Galesburg Register-Mail from Galesburg, Illinois on September 19, 1963 · Page 4
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Galesburg Register-Mail from Galesburg, Illinois · Page 4

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Thursday, September 19, 1963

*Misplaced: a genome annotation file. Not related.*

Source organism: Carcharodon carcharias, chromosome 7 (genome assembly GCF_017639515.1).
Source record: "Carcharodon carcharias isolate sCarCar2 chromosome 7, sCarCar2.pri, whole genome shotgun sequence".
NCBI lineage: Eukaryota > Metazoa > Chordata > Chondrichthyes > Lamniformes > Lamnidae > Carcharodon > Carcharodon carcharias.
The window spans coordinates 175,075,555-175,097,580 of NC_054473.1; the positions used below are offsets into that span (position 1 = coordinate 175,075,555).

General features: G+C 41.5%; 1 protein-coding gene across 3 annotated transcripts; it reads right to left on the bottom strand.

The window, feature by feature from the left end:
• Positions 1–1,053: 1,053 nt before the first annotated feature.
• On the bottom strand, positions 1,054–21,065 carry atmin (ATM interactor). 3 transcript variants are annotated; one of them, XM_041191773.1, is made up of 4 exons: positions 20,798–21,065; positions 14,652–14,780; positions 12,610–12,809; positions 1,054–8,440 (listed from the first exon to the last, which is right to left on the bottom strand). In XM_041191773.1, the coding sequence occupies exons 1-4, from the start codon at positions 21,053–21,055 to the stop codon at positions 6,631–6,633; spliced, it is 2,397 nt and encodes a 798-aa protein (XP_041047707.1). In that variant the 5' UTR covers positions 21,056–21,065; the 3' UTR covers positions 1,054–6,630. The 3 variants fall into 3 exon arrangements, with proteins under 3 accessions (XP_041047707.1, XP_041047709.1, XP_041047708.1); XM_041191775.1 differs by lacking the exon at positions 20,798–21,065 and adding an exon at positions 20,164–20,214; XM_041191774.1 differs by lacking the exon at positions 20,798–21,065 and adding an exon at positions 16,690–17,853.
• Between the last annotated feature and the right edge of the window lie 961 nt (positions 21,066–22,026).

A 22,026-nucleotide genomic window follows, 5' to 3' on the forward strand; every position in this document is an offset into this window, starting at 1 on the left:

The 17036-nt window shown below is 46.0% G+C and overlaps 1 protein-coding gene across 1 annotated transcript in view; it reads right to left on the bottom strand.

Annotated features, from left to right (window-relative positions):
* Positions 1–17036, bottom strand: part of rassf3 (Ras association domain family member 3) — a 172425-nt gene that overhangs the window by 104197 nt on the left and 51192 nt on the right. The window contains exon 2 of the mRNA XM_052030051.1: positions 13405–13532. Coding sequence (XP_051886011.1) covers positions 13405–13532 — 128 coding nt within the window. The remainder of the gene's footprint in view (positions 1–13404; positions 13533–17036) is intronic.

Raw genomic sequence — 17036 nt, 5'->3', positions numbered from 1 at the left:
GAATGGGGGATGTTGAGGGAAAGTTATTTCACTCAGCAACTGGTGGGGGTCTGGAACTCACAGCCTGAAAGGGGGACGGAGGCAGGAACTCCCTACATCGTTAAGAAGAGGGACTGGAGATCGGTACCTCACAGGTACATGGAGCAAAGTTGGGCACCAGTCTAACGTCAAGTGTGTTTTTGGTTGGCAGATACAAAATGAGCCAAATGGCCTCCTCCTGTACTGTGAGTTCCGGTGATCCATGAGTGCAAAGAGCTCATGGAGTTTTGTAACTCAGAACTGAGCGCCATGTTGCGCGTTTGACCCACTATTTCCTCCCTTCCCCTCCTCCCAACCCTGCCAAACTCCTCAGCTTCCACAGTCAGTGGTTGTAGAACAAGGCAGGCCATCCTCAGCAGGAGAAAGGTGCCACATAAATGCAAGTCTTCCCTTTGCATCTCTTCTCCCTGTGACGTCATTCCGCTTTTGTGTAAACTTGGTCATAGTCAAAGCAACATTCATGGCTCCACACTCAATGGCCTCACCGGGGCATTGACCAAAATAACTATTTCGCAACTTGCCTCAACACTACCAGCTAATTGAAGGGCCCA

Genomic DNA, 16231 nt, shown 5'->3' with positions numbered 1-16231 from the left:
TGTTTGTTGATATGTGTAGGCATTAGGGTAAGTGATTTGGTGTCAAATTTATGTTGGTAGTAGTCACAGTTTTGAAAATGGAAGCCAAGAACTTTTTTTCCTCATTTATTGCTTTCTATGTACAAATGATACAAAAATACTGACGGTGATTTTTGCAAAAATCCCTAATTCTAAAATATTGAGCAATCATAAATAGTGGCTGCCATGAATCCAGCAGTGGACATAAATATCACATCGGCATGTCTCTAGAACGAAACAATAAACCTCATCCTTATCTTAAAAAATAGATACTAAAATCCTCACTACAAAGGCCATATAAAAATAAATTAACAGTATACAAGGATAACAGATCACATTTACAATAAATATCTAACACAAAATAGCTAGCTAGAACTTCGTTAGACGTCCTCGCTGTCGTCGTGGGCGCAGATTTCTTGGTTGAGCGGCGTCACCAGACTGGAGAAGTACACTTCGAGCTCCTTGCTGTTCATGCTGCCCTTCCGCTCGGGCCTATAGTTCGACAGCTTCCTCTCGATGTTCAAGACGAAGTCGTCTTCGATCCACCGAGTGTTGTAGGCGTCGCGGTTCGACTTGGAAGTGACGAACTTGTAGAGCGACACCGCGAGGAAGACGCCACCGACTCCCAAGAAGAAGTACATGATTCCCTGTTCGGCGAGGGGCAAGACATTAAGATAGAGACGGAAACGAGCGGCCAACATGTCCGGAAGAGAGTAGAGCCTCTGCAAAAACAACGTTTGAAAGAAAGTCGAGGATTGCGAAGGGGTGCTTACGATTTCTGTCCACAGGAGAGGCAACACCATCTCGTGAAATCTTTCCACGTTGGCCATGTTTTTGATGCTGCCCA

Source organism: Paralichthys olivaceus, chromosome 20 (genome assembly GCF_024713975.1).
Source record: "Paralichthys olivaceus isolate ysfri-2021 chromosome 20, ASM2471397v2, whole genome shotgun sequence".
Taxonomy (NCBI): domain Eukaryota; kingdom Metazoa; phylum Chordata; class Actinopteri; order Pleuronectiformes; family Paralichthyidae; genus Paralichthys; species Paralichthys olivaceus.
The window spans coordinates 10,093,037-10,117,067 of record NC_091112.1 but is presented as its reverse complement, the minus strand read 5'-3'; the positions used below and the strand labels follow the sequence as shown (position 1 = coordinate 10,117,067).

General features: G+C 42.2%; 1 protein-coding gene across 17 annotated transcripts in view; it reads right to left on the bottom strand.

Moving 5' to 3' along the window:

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4 Galllburg R^j$tjgjMoJL.i5oJiSbMfft>JI.L. Thurs., Sept 19, 1963 They're Off—Again EDITORIAL ment and Review Outlook in Autos Detroit's incorrigible optimists predict their third good car year in a row for 1964, and who will come forward to dispute them? Non-believers got their comeuppance this year when auto makers andi dealers proved they could put two years of 7/million new car sales back to back. Now they are talking about a third straight 7 million year in 1964. Henry Ford II, one. of the industry's more conservative' hyperbolists, even suggests that the average new car sales, both domestic and imported, "ought to be 7 million through the rest of the '60s." Chrysler President Lynn A. Townsend goes so far as to declare ihat the 1963 "boom" year wasn't really a boom year at all—just normal. . * Townsend finds comfort in this statistical picture: In 1955, the record sales year, the U.S. population was 166 million, representing 48 million family units; in 1963 the population is 189 million in 55 million family units. About 5 million families owned two or more cars in 1955, while this year about 8 million families are in this category. In 1955 there were 52 million cars in use by 75 million licensed drivers; in 1963 there are 67 million cars on the road and 92 million licensed drivers. And 5 million or more cars will be scrapped in 1963, compared with only 3.8 million in 1955. If auto economists are not mistaken, 1964 will rank as the fourth best sales year on record. The big foreign car scare of the late 1950s appears to have passed and U.S. carmakers, who reacted to it by introducing the compact, are going back to their old ways. One wag suggests that the 1964 "compacts" will come, in three sizes: large, larger and largest. Pontiac's "Tempest," introduced in 1961 with an economical four-cylinder engine and only 189 inches long, now features an eight-cylinder engine and approaches the 285-horsepower mark. The Detroit corollary for size is horsepower, ergo, speed. Company participation in stock-car racing events was prohibited by an industry-wide ruling adopted in 1957, but the prohibition has become a sham. Automotive executives say there is no doubt that the prestige of winning auto races helps sales. Chrysler Corporation, reflecting the industry's interest in youthful speed-demons, this year is stressing the availability of the firm's new 426-cubic inch engine—"the kind that has taken drag-strips by storm from coast to coast." Drivers of these rocketing machines doubtless will need the reassurance of- seat belts, which all the major auto manufacturers are thoughtfully including as standard equipment for 1964. A Lesson in CAtizenship Outside the bounds of Alabama, the newly programmed desegregation of southern and border state schools proceeded this year almost without incident. The question is why. No one can imagine that when such changes occur they are welcomed, particularly in Deep South states like Georgia and South Carolina. Yet they are usually accepted in orderly fashion. Counsels of calm prevail. It is apparent that the millions of southerners have a deep commitment to law and order, just as do millions of Americans in other sectors. Often many may disagree with the purpose and content of particular laws. They may not like what some courts decree as they interpret either the laws or the federal and state constitutions. But they believe that the courts must be obeyed if we are to have rule by law rather than by the whims of men. It is significant that a high proportion of this year's "new desegregation" took place on a voluntary basis. That is, the school districts developed their plans without waiting to be ordered into action by a federal court. This marks recognition in many quarters that most legal remedies sought as a means Gems of Thought HUMILITY I believe the first test of a truly great man is his humility.—John Ruskin. By humility I mean not the abjectness of a base mind, but a prudent care not to overvalue ourselves.—Nathaniel Crew Self-knowledge, humility, and love are di- vfoie strength.—Mary Baker Eddy. HujroblerKtss is always grace; always dig- niiy.Wajnes Russell Lowell. Sie&se shines with a double lustre when set (SI teyi|ty.^WJlliaro Perm. $m&&¥> like darkness, reveals the heav- of barring desegregation have been exhausted. This being so, more and more communities regard a court fight as a fruitless waste of time, energy and money on all sides. It is a further sign, too, that most Americans of whatever region want their schools open and functioning. The education of millions of American children for a new and more challenging day is too important to permit of any roadblocks. Many southern communities are mindful as well that they are playing an important and growing role in the economic and scientific revolution that is sweeping the nation. They prize their new place in the scheme of things. They see no point in allowing the racial issue—or any other—to interpose itself between them and further progress. Taken together, these are the reasons some racial change came so quietly this year in parts of the South and border zones. The performance, generally, was indeed a lesson for the whole country. Big Track NEW YORK (UPD^Not content with having outstripped New York in population, California now is planning to out-Indy Indianapolis—the famous Speedway, that is. According to Car and Driver magazine, a $17 million auto race track will be built conveniently close to Los Angeles and its 13 million auto-oriented residents. Scheduled to be completed in 1965, California's answer to Indianapolis will sprawl over a 731-acre site, will accommodate 250,000 spectators and have parking space for 60,000 cars. Seat Belts Required NEW YORK (UPD-Twenty states and the District of Columbia have passed legislation requiring seat belts in new automobiles. Fifteen of the new seat belt laws were passed • during the 1963 legislative sessions. Six other similar acts are pending. The laws now in effect cover 46 million of the nation's 65.5 million cars. Cuba Visit Case Reveals Kennedys' Hassle By FULTON LEWIS JR. WASHINGTON - Attorney General Robert Kennedy has apparently triumphed in a fierce, behind-the-scenes skirmish that threatened to rock his brother's administration. The nation's top lawman and his no-nonsense aides have long insisted that U.S. citizens who violate the federal ban on Cuban travel be prosecuted. Some State Department officials have dissented, arguing that such prosecution would not sit well with the world's neutrals. THEY OBJECTED when Kennedy obtained indictments against several well-known leftists for violating the ban. The defendants have not yet come to trial. They are now furious because the Justice Department has moved to prosecute leaders of the student group that recently visited Castroland. Federal grand jury procedings are under way in Brooklyn and indictments are expected. The student leftists (many of whom left school some time ag6) are represented by Leonard Boudin, who serves as Fidel Castro's lawyer in this country. Boudin's legal fees will be picked up by the Emergency Civil Liberties Committee, a cited communist front. To raise funds for the ECLC, the students will - shortly unveil a movie of their travels to be shown at rallies and other fund-raising affairs. Filmed by Cuban cameramen, the movie has not left the cutting room. Castro has promised student leaders that it will be smuggled to them in this country. Prints will then be made for showings from coast to coast. THIS WAS NOf Castro's first bright idea. On a skin-diving jaunt in e^arly July, Castro told Levi Laub, a student leader^ to bring hundreds more of U.S. students to Cuba. The students, Incidentally, have set up' a committee to arrange for future trips. The Cuban gbv- ernment is ready to accommodate more than a thousand students in January, but leaders are considering a smaller trip in the near future' • * * CONGRESSMAN JOHN ASH* BROOK, one of the Republican Party's most impressive young spokesmen, is boiling mad at someone in the Arms Control and Disarmament Agency. This someone approved a grant of $20,000 to the Peace Research Institute, headed by Arthur Larson, the old Modern Republican. For $20,000 the Arms Control and Disarmament Agency received a two-volume study that praised, among other things, the Soviet police state. Walter Millis, a wheelhorse in the Fund for the Republic, contributed these words of wisdom, uncovered by Rep. Ashbrook: "Whether we admit it to ourselves or not, we benefit enormously from the capability of the Soviet police system to keep law and order over the 200-million odd Russians and the many additional ' millions in the satellite states. "THE BREAK -UP of the Rus­ sian communist empire would doubtless be conducive to freedom, but would be a good deal more catastrophic for world order than was the break-up of the Austro-Hungarian empire in 1918." Note: The two-volume report was assembled by Arthur I. Waskow, a co-author of the so-called Liberal Papers. Prepared originally for a group of ultra-liberal Democratic Congressmen, and published last year as a book, the Liberal Papers call for recognition of East Germany and North Vietnam; stepped-up trade with the entire Communist world; abandonment of West Berlin; foreign aid for Red China; and what would amount to surrender rather than nuclear war. Copyright 1963 The Growing Phenomenon of 'Means-itis' By JOHN CHAMBERLAIN THE TENDENCY to exalt the means at the expense of ends grows as life becomes more organized and more bureaucratic. We gather statistics, not to use them, but to keep the gatherers of statistics fully employed. Teachers are compelled to go back to school in their spare time not to broaden their cultural background, but to take boring and repetitious courses that provide an excuse for the existence of a certification apparatus that passes on promotions and pay. And as the number of farmers in the nation shrinks, the number of people on the payroll of the Department of Agriculture swells inordinately. Ill's a case of twice as many bureaucrats advising half as many farmers. This is Parkinson's law, all right, doing for social organisms what a misguided physiology once did for the dinosaurs. And now this "means-itis," as the disease might be called, has begun to afflict the leaden of the labor movement. See, for example, the report, "Labor Looks at Labor," made by ten leaders of Walter Reuther's United Automobile Workers fcr the Fund for the Republic's Center for the Study of Democratic Institutions in Santa Barbara, Calif. THIS REPORT, in effect, bewails the fact that the rank and file of the U. S. union membership still think of a union as a means of getting better working conditions, not as an end in itself. The rank and file refuse to think of their bargaining agents as anything more than agents, which annoys the agents no end. The agents want "loyalty," in quotes — which is equivalent to a lawyer asking loyalty from his client, not vice versa. The trouble with the contemporary union movement, according to Walter Reuther's ten executives, is that its membership has more or less gotten what it needs out of its bargaining agents. "All the things we fought for," says one of the UAW officials, "the corporation is now giving the workers. What we have to find are other things the workers want which the employer is not willing to give him." But how does an agent go about manufacturing things to revive a loyalty to him that is no longer functionally needed? We don't hear of lawyers persuading their clients to engage in new crimes merely to foster loyalty to lawyers. The International Business Machines Company has not yet been caught urging the purchase of one of its giant computers merely to increase paper work as such. Life insurance salesmen don't go around selling policies on the ground that the president of the insurance company wants a raise in pay. And where is the politician who dares openly to tell the voters that they must support him merely because he has forgotten how to make a living in private industry? THE TRUTH about the union movement is that its success is proved to the extent that it commands less and less interest — or FINDING THE WAY The Gift of Laughter By RALPH W. LOEW, D.D. Newspaper Enterprise Assn. SOME THINGS can't be laughed at, yet the grace of good humor and the rare virtue of excellent satire can help us through the crises. Our world will always need the gift of laughter. When sly wit is wed to an analytical mind, the two together poke just underneath the thin skin of pretense. But the trouble with much satire is that it is just vinegar and not spice, malice and not wit, neither justice nor mercy. The real buffoon has been able to portray the whole situation into which we have come and THE MAILBOX Erring Leadership Editor, Register-Mail: I think that government by the people would win the war against communism. Some politicians such as Senators Strom Thurmond and Goldwater and Congressmen Brotzman and Mc- Loskey have tried to do what we, the people, want done about Castro Cuba, foreign aid to communist countries, managed news, etc. But unfortunately we have placed too much trust in educated leaders. Again and again educated leaders give us some very good reasons why we should appease the communists. After Russia was expelled from the League of Nations for committing aggression in 1939, and while the Soviets continued to occupy and enslave the Baltic States and commit other war crimes during the nineteen forties, most educated leaders in different places told us that the communists were not so bad. "The Classmate," a Sunday School publication, even carried an article telling what a good guy Joe Stalin was! Proverbs 24:24. Even after World War II ended, managed news kept us from learning about such communist crimes as the murder of Captain John Birch. "We, The People" will hold their annual convention in Chicago Sept. 21-22. I hope you will report on that, as you did last year. Thank you. — Raymond Pumfrey. Protecting Children Editor, Register-Mail: The school buses once more are running, not only on the main highways and streets, but on side roads as well. We, whose children ride these buses, are much concerned about their safety and would like to enlist the help of everyone driving a car any place to see that accidents do not occur. Remember, children do forget, but anyone driving a car must be on the watch at all times. We wish that each one would familiarize himself with the laws regarding school buses as ignorance is no excuse. Quote (Paragraph (a) Sec. 99 Uniform Act Regulating Traffic on Highways) "The driver of a vehicle upon meeting or overtak­ ing any school bus which has stopped on the highway for the purpose of receiving or discharging any school children shall immediately stop his vehicle and shall not pass such school bus while school children are alighting therefrom and embarking thereon." This rule also applies in the city and small towns. Most of us in the rural areas would prefer to have our children getting on the bus an hour later in the morning particularly from now to the last of October, as for many of them, it is still dark when they leave home. So, though we urge everyone to be watchful at all times, we are concerned about the next few weeks in particular and ask you to be especially careful. — Kriox County Farm Bureau. By Airs. E. M. Joscfson, Safety Chairman, Women's Committee. REMINISCING Of Bygone Times FIFTY YEARS AGO ~~~ Friday, Sept. 19, 1913 Assisted by ideal weather conditions, Mercer County Fair attendance records were broken. More than 15,000 people passed through the gates. W. T. Leader was named Monmouth city treasurer to fill the unexpired term of George Earp, who said he did not want the job any longer. TWENTY YEARS AGO Sunday, Sept. 19, 1943 Freight and passenger service on the Santa Fe Railroad in Illinois was almost normal following adjustment of two derailments near Galesburg which disrupted service. Maj. Robert C. Twyman, who was attending a command and general staff school at Ft. Leavenworth, Kan., flew to Galesburg to visit his mother. the true comedian has been able to underscore the absurd.' THAT GENERATION is blessed which has a few geniuses of biting humor and laughing wisdom, who point out the frailties of the human being and prick his little balloon of pomposity. You can't grin at racial intolerance, but you can chuckle at the Indians who broke up the Klan meeting. You can't chuckle at juvenile vandalism, but you can understand with the grace of good humor the competitions between parents and children -as they try to play out their roles. YOU CAN'T SMILE AWAY some of the problems of the governmental process, but you can appreciate the spirit of the committee that placed the statue of Puck just one block from the Capitol, with,its laughing inscription, "O Lord, what fools these mortals be." All of us need to know when to laugh at ourselves and when to keep on with the patience of a great faith and the persistence of a holy confidence. True satire is neither the sneer nor the guffaw; it is the ability to see a thing for what it is and to say so with laughing honesty. WE NEED the insight to under­ stand the difference between the important and the unimportant, the majors from the minors, the profundities from the stupidities, and wisdom from nonsense. It wasn't satire when Jesus said that it was necessary to forget one's self. But it was the simple and profound truth, the basis of all real humor and the secret of life at its best. NO WONDER He could look at this desperate world and still insist, "In this world you will have tribulations; but be of good cheer, I have overcome the world." Such is the good humor that "takes the grit from the machinery of life." less and less "loyalty," if anyone wants to put it that way. The supreme compliment to Walter Reuther would be to have him work himself out of his job. When the worker is getting his fair share of productivity increases out of a corporation, and when he is cut in on the profits to the extent of his value to the company as compared to the value of a shareholder's investment, the role of the union bargaining agent must tend to become routine. It is a heartening sign, then, that the U. A. W. leadership finds the "loyalty" of the rank and file waning. This can only mean that automobile workers have used their agents as agents are intended by nature to be used, as go- betweens in winning a case or performing a service. To the extent that the automobile worker now feels his primary loyalty is to the going concern of a Ford or a Chrysler company, Walter Reuther has succeeded in his life work. THE REAL MYSTERY of U. A. W. leadership complaint about the waning "loyalty" of auto workers to the union is that it should be sponsored by something called the Center for the Study of Democratic Institutions. Is it "democratic" to exalt means at the expense of ends? And should the Fund for the Republic be put in the position of paying the bills for spreading the disease of "mean-itis". Does the Fund for the Republic claim that the dinosaur was right in hanging on to muscles that had lost their relationship to the ends of sustaining life? Copyright 1963 (Jalesburg Register-Mail Office 140 South Prairie Street Galesburg, Illinois rELi^FHUNi!. NUMBER Register-Mai) Exchange 342-6181 Entered "s Second Class Matter at tha Post Office at Galesburg Illinois, under \ct of , Congress oi M""h 3. 1879 Dally except Sunday. Ethel Custer SchmJth Publisher Charles Morrow Editor and Genera) Manager al. H. h-ddy Associate cklltor And Director of Public Relations H. H. Clay. „• Managing Editor National Advertising Representative: Ward-Griffith Company Incorporated, New York, Chicago, Detroit. Boston. Atlanta, San Francisco. Los Angeles Philadelphia, Charlotte MEMFER AUDIT BUREAU OF CIRCULATIONS MEMBUft ASSUl 1A 1 fciJU PRESS rhe Associated Press is entitled exclusively to the use or republication of all the local news printed in this newspaper as well aa all AF new« dispatches SUBSCRIPTION RATES By Carrier in City ol Galesburg 35c a Week By RFD mall In our retail trading zone' 1 Vear $10.00 3 Months S3 JO 6 Months i 6.00 1 Month No mall subscriptions accepted In towns where there is established newspaper boy delivery By Carrier In retail trading zona outside City of Galesburg. I week 30c By mall outside retail trading zone in Illinois. Iowa and Missouri and by motor route la retail trading zone 1 Year $13.00 3 Months «3.7l 6 Months $ 7.00 1 Month $125 By mall outside Illinois tows and Missouri I & ear .u R 8 £? ? Months IS.00 6 Months $ 9,50 1 Month 92.00 Crossword Puzzzle > p People and Things Answer to Prevjom Pu«T» Soviet, the Russian word for council, is a policy-making and administrative agency establish-, ed at various levels of government in the Union of Soviet Socialist Republics under the direction of the Communist party. Village, city, county, province, republic and all-union Soviets operate public housing, local transportation systems, industries, schools and health facilities. ACROSS 1 Chevalier's song girl 7 Miss Rogers 13 Encircled 14 Oleic acid salt 15 Snow-gliding enthusiasts 16 Censured 17 Kind of party 18 Ages 19 Pasture 21 Before 8 Sicker 9 Closer 10 Vasco da —, explorer 11 Summers (FrJ 12 Color 20 Anoints 21 Exulted 22 Greatest quantity 23 Continent 24 Beach 26 Tsar 28 Gem 42 Willow 11 SlHiJ?., service 29 Hamlet for one 44 Command Now You Know By United Press International The United States produces 40 per cent of the world's goods although it has only 6 per cent of the world's inhabitants, according to the National Geographic Atlas of the World. ^J™ Past; Present But one in a certain place testified, saying, What is man, that thou art mindful of him? or the son of man, that thou visitest him?—Hebrews 3:6. * * * Man himself is the crowning wonder of creation; the study of his nature the noblest study the world affords. — William Gladstone. 25 Nothing 27 Was borne 31 Mrs. Johnson 32 One of the Gabors 33 Mr. Rooney 34 Transgression. 35 Pillar 36 Miss Harding 37 Youngster* 39 Mariner 's direction 40 Entreaty 41 Goddess of the dawn 43 Drone bee 45 Prohibits 47 Sora 50 Paid back 52 Redactor 54 Church festival 65 Be indignant 56 Grimaces 57 Lubricant POWN 1 Pounds (ab.) 2 Sturdy trees 3 Distinct part 4 Utopian standard*. 5Clotn 6 Bergen and Sullivan 1 Stiilot (slssf) 30 Heating device 45 Vegetable 38 Legislative 46 Church part body 40 Commend 48 Genus of shrubs 1 6 13 15 49 Mr. Chaney and others 50 Legal point 51 MedicoslibJ 52 Unit of energy 53 Route (an.) 29 } r- T" TIT rr u 16 c 54 56 |3T w MEW&PAPEB KMTB1IBBIS1 AgSJL ^egep *»»ge/ ^sap>T yejpeaagjp ^ejgjensej' e^gsejgse ^|S| •1 1 IS